DMB Nets $1.5M For Katrina

Dave Matthews Band has always had a reputation as a charitable group, from directly donating to and promoting a variety of causes to having not one, but two, flavors of Ben & Jerry’s Ice Cream named for it as part of charitable endeavors.

But who knew the band’s power of persuasion extended through all levels of the concert staging process, from promoters to food service companies to union stagehands to cops? Representatives from all those groups donated their services to help raise $1.5 million for Hurricane Katrina survivors in a hastily planned benefit at Red Rocks Amphitheatre near Denver September 12th.

In addition to DMB, New Orleans’ own Neville Brothers appeared along with surprise guest Robert Randolph and the The John Butler Trio.

Chuck Morris Presents and Denver Mayor John Hickenlooper spearheaded the effort to get everyone on board after Morris received a call from DMB manager Coran Capshaw. He asked Morris for help in adding one more show to an already sold-out three-night stand at the 9,400-seat shed.

Morris was only too happy to oblige, and so was the mayor as well as Jack Finlaw, who oversees city-owned venues.

Ticking off the long list of names of the people and companies who donated their time, effort or profits from the show was an effort for Morris, who fretted to Pollstar he probably missed a few.

“It was a magical night. It was a great effort by the Dave Matthews Band, Red Light Management, the City of Denver, my staff, and everybody who worked the place worked for free,” Morris told Pollstar. “And I’m talking about Dave Matthews, his crew, his sound company, his lighting company, his trucking company, his bus company, his catering company and Musictoday.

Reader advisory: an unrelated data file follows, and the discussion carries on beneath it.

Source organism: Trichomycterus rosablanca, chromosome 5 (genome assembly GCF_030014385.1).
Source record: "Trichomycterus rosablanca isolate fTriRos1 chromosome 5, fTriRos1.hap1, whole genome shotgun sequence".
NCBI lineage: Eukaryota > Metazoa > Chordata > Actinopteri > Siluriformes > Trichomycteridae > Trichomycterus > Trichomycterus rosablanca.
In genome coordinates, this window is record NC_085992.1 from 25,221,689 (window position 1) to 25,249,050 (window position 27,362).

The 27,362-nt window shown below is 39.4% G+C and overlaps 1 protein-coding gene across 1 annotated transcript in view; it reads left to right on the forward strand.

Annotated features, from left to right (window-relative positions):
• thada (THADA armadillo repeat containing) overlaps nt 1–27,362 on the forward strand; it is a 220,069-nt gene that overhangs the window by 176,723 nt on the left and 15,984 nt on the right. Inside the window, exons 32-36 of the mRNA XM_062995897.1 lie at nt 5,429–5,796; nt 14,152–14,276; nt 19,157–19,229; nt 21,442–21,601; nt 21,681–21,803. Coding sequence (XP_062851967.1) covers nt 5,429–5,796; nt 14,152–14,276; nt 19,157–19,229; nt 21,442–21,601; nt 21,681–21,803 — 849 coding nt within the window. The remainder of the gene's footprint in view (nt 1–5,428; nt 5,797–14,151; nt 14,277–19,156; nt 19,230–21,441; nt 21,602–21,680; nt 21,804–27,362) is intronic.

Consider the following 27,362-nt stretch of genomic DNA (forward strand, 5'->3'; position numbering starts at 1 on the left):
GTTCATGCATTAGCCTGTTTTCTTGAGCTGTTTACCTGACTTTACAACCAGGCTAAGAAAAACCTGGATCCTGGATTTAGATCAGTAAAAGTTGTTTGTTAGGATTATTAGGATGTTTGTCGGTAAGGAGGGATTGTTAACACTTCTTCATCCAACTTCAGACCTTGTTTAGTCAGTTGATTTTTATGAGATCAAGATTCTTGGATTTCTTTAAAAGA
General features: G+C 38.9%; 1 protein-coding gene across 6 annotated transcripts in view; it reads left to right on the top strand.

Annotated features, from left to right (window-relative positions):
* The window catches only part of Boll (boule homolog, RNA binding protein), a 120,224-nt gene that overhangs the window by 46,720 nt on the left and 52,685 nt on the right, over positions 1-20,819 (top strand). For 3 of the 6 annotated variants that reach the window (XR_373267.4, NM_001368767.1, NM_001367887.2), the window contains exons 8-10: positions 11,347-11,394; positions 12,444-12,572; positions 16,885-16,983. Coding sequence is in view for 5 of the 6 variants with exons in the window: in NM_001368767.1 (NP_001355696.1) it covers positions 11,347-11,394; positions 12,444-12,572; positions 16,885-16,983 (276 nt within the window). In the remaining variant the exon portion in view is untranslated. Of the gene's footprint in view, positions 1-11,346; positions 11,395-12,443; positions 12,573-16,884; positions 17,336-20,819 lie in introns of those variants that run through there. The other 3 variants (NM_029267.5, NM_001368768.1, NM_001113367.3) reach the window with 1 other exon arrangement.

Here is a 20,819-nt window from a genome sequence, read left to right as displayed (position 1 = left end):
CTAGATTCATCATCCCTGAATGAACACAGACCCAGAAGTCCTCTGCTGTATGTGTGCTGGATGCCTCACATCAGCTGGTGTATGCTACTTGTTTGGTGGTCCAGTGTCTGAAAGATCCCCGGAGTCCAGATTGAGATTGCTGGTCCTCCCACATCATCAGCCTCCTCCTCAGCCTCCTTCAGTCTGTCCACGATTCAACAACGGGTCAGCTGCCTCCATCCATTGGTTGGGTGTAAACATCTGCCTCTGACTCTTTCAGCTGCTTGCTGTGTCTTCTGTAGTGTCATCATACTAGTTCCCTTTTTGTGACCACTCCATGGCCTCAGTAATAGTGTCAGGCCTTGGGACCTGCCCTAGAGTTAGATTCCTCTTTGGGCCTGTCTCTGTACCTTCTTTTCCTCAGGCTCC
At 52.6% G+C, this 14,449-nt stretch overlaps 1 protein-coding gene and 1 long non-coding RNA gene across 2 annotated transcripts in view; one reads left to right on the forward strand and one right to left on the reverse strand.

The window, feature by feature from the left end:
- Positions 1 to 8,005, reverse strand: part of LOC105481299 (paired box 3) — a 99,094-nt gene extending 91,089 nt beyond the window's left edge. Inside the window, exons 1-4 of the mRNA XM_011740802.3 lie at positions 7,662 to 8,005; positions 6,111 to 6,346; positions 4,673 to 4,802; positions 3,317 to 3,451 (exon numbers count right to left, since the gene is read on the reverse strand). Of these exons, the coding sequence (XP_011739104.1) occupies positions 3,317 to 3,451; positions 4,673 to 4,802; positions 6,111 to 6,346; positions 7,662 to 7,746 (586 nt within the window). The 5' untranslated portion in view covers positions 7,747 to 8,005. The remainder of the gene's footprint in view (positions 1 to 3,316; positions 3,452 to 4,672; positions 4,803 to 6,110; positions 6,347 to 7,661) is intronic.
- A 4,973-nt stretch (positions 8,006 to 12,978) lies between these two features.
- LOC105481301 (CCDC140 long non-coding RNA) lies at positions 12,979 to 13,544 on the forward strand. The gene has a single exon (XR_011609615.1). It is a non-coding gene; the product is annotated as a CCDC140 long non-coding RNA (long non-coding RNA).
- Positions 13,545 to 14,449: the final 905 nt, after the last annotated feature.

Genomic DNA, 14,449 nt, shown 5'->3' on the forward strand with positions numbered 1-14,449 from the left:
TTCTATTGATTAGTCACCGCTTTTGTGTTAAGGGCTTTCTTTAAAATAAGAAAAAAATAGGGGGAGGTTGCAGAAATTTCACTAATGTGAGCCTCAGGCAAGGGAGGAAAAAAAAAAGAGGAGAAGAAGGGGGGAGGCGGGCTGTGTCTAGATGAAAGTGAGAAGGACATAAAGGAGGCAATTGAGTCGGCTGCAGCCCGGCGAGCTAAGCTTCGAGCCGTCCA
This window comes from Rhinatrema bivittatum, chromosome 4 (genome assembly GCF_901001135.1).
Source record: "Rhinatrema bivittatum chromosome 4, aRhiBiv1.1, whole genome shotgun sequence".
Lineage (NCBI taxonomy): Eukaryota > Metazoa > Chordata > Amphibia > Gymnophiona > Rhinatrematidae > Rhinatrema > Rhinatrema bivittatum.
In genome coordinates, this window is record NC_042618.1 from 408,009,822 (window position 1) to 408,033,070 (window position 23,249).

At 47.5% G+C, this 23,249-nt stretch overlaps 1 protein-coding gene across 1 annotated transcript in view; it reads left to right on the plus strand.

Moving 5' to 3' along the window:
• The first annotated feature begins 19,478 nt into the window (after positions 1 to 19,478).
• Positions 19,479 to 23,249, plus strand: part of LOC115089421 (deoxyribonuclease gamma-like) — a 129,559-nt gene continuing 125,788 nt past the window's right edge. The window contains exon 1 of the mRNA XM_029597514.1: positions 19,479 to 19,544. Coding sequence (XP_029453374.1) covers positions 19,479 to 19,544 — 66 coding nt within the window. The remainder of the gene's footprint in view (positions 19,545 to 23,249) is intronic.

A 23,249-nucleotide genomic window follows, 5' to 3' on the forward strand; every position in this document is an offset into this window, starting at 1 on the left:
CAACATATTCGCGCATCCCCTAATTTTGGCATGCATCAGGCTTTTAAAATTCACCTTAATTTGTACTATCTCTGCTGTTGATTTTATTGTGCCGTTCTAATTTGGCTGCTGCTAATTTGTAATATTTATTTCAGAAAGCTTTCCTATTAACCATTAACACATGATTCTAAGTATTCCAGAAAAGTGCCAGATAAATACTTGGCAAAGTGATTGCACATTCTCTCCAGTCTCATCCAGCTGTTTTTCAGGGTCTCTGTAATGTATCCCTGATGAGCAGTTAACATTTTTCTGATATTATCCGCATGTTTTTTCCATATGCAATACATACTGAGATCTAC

Ticketmaster gave a check for the fees. Everybody from my organization donated their time. The mayor got free rent for us, and there was no seat tax – there’s usually a 10 percent seat tax – and everyone who worked the building that I called agreed to do it,” Morris continued. “That would include Aramark Sports & Entertainment Services, which donated all their profits.

“The IATSE (International Alliance of Theatrical Stage Employees) members donated their hours. Contemporary Services Corp., the security company, gave us free security. Our police department did it all on volunteer time.”

Morris even convinced ASCAP, BMIand SESAC to waive their licensing fees for the show, which can run as high as $9,000.

The funds raised go to DMB’s nonprofit BAMA Foundation, which will establish its own Katrina Fund and decide which relief organizations will be the recipients of money raised.

Morris thought a large chunk of the donated cash would go to Habitat for Humanity, which plans to rebuild homes in New Orleans and vicinity, and possibly to musician relief groups.

In addition to a flat ticket price of $58.95, VIP packages that included ski weekends, priority seating and other goodies went for $500 and $1,000, with local corporations purchasing entire blocks of tickets.

“It’s all about the Dave Matthews Band. These guys are the real deal,” Morris emphasized. “They have hearts of gold and they wanted to do it. You know, we had already sold out the first three shows in 11 minutes.

“They said, ‘We’re going to contribute 100 percent of our entire organization and we’d like to see if you could get everyone who works the show to do the same.’ We called the mayor, and the mayor and I just got together and made it happen.”

– Deborah Speer